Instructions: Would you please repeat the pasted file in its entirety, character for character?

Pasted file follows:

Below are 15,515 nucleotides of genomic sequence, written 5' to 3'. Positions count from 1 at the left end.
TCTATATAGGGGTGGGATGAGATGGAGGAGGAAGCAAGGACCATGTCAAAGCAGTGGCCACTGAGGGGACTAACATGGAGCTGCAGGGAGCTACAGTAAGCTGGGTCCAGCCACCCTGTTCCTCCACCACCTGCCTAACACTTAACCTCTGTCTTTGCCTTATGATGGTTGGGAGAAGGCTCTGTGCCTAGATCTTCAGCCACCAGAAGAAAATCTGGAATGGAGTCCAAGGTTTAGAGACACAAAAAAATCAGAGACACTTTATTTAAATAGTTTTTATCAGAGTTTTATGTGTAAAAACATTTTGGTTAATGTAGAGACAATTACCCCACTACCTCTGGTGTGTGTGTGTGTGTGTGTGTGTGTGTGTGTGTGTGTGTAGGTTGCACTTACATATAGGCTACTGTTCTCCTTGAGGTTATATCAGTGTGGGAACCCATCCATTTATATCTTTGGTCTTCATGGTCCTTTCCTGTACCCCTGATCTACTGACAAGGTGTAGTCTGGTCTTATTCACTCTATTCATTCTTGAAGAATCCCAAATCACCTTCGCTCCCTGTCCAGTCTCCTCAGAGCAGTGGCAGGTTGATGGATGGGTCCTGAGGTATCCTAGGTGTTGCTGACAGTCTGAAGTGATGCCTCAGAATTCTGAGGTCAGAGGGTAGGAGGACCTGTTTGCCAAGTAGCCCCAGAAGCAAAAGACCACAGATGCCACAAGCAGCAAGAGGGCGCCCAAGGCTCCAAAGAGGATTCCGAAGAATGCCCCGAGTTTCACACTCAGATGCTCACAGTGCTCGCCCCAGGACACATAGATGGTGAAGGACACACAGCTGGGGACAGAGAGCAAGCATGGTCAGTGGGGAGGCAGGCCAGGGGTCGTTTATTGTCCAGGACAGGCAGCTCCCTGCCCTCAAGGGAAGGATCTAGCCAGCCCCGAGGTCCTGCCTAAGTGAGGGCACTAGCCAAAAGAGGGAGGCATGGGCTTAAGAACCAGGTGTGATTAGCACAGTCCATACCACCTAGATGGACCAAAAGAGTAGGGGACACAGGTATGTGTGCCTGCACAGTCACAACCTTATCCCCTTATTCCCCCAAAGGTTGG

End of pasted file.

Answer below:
Below are 15,515 nucleotides of genomic sequence, written 5' to 3'. Positions count from 1 at the left end.
TCTATATAGGGGTGGGATGAGATGGAGGAGGAAGCAAGGACCATGTCAAAGCAGTGGCCACTGAGGGGACTAACATGGAGCTGCAGGGAGCTACAGTAAGCTGGGTCCAGCCACCCTGTTCCTCCACCACCTGCCTAACACTTAACCTCTGTCTTTGCCTTATGATGGTTGGGAGAAGGCTCTGTGCCTAGATCTTCAGCCACCAGAAGAAAATCTGGAATGGAGTCCAAGGTTTAGAGACACAAAAAAATCAGAGACACTTTATTTAAATAGTTTTTATCAGAGTTTTATGTGTAAAAACATTTTGGTTAATGTAGAGACAATTACCCCACTACCTCTGGTGTGTGTGTGTGTGTGTGTGTGTGTGTGTGTGTGTGTGTAGGTTGCACTTACATATAGGCTACTGTTCTCCTTGAGGTTATATCAGTGTGGGAACCCATCCATTTATATCTTTGGTCTTCATGGTCCTTTCCTGTACCCCTGATCTACTGACAAGGTGTAGTCTGGTCTTATTCACTCTATTCATTCTTGAAGAATCCCAAATCACCTTCGCTCCCTGTCCAGTCTCCTCAGAGCAGTGGCAGGTTGATGGATGGGTCCTGAGGTATCCTAGGTGTTGCTGACAGTCTGAAGTGATGCCTCAGAATTCTGAGGTCAGAGGGTAGGAGGACCTGTTTGCCAAGTAGCCCCAGAAGCAAAAGACCACAGATGCCACAAGCAGCAAGAGGGCGCCCAAGGCTCCAAAGAGGATTCCGAAGAATGCCCCGAGTTTCACACTCAGATGCTCACAGTGCTCGCCCCAGGACACATAGATGGTGAAGGACACACAGCTGGGGACAGAGAGCAAGCATGGTCAGTGGGGAGGCAGGCCAGGGGTCGTTTATTGTCCAGGACAGGCAGCTCCCTGCCCTCAAGGGAAGGATCTAGCCAGCCCCGAGGTCCTGCCTAAGTGAGGGCACTAGCCAAAAGAGGGAGGCATGGGCTTAAGAACCAGGTGTGATTAGCACAGTCCATACCACCTAGATGGACCAAAAGAGTAGGGGACACAGGTATGTGTGCCTGCACAGTCACAACCTTATCCCCTTATTCCCCCAAAGGTTGG